Work-Family Conflict and Coping Behaviour: A Study of Married Nurses
Mat Said, Aini (1997) Work-Family Conflict and Coping Behaviour: A Study of Married Nurses. Masters project report, Universiti Putra Malaysia.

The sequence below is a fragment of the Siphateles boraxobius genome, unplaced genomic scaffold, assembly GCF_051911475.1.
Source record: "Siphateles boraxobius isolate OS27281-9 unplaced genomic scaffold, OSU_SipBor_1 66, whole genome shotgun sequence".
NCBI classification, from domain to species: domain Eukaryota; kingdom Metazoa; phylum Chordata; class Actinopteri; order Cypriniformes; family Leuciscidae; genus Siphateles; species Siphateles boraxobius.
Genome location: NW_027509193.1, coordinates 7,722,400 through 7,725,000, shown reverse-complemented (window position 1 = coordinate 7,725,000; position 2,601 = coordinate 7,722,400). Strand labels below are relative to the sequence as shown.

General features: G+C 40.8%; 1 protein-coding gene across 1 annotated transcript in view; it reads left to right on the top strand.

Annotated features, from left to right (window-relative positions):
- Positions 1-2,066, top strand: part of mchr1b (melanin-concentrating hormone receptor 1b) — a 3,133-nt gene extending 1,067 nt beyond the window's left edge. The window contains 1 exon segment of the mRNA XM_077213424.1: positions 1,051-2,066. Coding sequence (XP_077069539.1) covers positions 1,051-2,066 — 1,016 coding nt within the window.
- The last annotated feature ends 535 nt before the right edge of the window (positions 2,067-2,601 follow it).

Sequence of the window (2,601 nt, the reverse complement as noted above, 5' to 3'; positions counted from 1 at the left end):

The aim of the research was to examine the work-family conflict of married women nurses and analysed their coping strategies. It was hypothesised that shift work would heightened the intensity of work-family conflict. Data from 243 nurses were collected fro m one of the hospitals in Kuala Lumpur, using self administered questionnaire. Descriptive statistics and t-test analysis were utilised to analyse the data. Overall the nurses experienced low to moderate level of work-family conflict intensity. From the t-test analysis, it was found that there was no significant difference between the mean of the work-family conflict experienced by the nurses who worked on shift schedule and those who worked during normal hours.The most frequently adopted coping strategy was Type III (reactive role behaviour) strategy. This entails organising well and working hard to meet all the role demands expected of them. The next strategy which was regularly used in managing the work-family conflict was the Type II (personal role redefinition) which involves changing their own attitudes and perceptions of role expectations. Type I structural role redefinition which involves an active attempt to deal directly with role senders and lessen the conflict by mutual agreement on a new set of expectations was found to be the least popular coping strategy.
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